In my opinion the most extreme and the most beautifully elucidated thermal warrior strategy is one found during the extreme summer in the Sahara Desert. This is the story of the silver or “fast” ants, genus Cataglyphis, as unraveled by Rüdiger and Sibylle Wehner and colleagues from the University of Zurich, Switzerland. These ants are remarkable because they preferentially forage at midday, when ground surface temperatures reach 145°F. They tolerate a very high body temperature of 129°F, but because of their small size they would reach a lethal temperature within seconds after coming out of their subterranean nests and stepping onto the sand. They are much too small to cool off by the evaporation of water; instead, they survive by pausing frequently to cool off by climbing dry stalks that serve as thermal refuges. The question is: why don’t they go out at night like most other desert dwellers, when they would not desiccate so easily and would automatically escape the danger of being killed by heat?

The Wehners discovered the answer in the ant’s hunting strategy. These ants are fast, but not fast enough to run down live prey. They specialize in insects that have been incapacitated or killed by heat. The hitch is, however, that they cannot afford to leave their safe nests until the sand is hot enough to prevent their own major predators, lizards, from being out. As a result of this thermal tightrope, these ants must wait at their nest entrances, not risking a mass exodus, until it is hot enough for the lizards to have retired from the field but not so hot that the ants themselves would be incapacitated.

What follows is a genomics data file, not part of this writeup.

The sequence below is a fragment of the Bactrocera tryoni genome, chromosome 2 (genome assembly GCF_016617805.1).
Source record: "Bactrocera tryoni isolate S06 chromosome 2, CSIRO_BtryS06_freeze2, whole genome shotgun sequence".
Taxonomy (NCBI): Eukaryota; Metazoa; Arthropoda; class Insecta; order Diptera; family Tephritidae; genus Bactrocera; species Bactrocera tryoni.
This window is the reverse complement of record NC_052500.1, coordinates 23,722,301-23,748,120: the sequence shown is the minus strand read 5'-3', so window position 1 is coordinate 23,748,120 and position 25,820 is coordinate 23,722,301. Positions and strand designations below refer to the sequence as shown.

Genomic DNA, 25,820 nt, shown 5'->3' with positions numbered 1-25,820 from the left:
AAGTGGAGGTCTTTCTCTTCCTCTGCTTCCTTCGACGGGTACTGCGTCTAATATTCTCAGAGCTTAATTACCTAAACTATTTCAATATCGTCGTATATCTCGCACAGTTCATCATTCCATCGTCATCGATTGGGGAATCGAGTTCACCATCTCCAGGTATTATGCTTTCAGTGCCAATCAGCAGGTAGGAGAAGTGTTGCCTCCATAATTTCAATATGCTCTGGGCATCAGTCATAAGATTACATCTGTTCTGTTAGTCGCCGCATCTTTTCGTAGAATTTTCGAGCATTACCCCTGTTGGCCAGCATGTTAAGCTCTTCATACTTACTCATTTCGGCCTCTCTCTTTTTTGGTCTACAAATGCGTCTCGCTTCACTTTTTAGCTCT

A focus of study for the Wehner group has been trying to understand the ant’s homing ability. The ants forage for insect prey incapacitated or killed by heat. This requires extensive searching, and taking many twists and turns in their paths. Moreover, at the end of a foraging trip—after finding prey or after temperatures rise to excessive levels—the ant has to find its way back. And it may have to get home in a hurry, since sand temperatures are often very high and the ants can stand only so much heat.

The ants’ safety margin, with regard to their physiological tolerances, depends on a combination of rapid running and unerring homing ability. The Wehner group determined that the ants’ homing ability is the result of an amazing mental feat. The ants compute where they are at any one time by integrating the turns and distances of their travel (“path integration”), and then use the sun’s location from the pattern of polarized light in the sky as a compass to determine the homeward direction and distance. Near the end of their run by the nest entrance, they also use landmarks, if any are available.


Fig. 33. The long-legged “fast ant,” Cataglyphis, of the Sahara Desert comes out of its relatively cool underground nest to go foraging on the sand surface in the daytime at near its thermal death point. It reduces direct solar radiation by being pseudo-erect, elevating its abdomen.

The ants’ lives outside their subterranean nests are hazardous, and they venture out only near the end of their lives. An analogous situation among humans would be drafting soldiers in old age because they have already lived and contributed to society, rather than sending youths into danger who have still much to do and give.

Various anthropologists and physiologists have remarked that we, too, are creatures that may have begun in an environment of extreme summer. We combine the extreme sweating response of the Apache cicada with the extraordinary running, hunting, and homing abilities of the Cataglyphis ants of North Africa and Asia (other genera of ants in the South African and Australian deserts have a similar lifestyle). In combination with imagination, they have given our distant ancestors (as well as some contemporary tribes) a thermal advantage to avoid being eaten by predators and to run down antelope.